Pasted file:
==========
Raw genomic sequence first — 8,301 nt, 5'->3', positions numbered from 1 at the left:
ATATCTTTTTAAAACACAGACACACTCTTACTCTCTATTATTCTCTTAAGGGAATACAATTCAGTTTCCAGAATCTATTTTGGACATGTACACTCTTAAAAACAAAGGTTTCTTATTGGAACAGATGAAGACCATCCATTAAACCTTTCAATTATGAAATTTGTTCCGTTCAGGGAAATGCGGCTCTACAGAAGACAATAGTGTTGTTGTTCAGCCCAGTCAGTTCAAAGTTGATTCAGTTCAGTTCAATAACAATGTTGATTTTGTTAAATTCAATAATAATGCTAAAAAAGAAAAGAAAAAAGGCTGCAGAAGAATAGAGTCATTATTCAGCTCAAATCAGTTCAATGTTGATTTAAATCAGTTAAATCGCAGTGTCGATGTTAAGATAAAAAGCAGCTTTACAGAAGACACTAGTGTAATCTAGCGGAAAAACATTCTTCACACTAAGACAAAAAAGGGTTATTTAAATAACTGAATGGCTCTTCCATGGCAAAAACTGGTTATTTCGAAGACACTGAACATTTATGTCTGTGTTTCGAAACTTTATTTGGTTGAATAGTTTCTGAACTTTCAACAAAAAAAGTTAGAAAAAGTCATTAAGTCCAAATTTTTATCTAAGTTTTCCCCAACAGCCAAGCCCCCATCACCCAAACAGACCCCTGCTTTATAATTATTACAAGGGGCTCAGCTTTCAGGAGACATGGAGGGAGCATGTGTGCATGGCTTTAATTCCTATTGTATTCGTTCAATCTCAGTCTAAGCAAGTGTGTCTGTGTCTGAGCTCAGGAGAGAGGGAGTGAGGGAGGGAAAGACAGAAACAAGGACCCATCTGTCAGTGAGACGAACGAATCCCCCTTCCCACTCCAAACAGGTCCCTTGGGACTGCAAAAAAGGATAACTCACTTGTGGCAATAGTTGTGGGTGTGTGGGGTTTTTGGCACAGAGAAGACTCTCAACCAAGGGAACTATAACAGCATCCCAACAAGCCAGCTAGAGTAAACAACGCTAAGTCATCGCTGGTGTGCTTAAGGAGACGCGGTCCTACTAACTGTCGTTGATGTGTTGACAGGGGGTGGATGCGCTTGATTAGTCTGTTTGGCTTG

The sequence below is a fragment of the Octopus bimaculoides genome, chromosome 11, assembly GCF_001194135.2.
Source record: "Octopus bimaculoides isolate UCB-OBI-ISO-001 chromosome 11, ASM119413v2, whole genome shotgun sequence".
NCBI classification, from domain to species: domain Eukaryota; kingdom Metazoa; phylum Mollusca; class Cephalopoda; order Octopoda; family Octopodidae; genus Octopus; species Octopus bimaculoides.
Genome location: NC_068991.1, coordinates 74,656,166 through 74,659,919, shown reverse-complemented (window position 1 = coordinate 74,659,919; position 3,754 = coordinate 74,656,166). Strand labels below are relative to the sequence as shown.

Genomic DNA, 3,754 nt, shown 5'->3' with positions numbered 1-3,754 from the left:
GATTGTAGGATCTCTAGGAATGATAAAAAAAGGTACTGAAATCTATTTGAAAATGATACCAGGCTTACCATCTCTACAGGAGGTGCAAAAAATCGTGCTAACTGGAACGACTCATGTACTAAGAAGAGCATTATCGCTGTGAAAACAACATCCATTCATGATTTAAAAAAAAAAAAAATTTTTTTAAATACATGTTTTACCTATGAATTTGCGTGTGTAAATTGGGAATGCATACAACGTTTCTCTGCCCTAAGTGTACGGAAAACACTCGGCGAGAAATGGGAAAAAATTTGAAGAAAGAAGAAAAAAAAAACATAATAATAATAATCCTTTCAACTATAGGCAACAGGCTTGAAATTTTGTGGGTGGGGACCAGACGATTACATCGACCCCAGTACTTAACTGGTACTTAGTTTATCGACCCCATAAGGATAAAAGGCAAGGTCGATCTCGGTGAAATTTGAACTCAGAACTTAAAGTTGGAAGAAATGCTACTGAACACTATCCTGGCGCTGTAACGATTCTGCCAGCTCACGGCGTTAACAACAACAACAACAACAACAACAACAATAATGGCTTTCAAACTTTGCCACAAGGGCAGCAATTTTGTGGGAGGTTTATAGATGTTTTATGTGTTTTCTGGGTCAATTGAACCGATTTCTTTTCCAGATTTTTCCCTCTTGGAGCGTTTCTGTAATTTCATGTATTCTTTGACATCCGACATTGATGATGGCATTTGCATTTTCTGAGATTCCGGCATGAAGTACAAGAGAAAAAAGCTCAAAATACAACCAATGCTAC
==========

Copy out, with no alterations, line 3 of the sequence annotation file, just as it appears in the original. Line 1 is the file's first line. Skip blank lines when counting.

The sequence below is a fragment of the Octopus bimaculoides genome, chromosome 11, assembly GCF_001194135.2.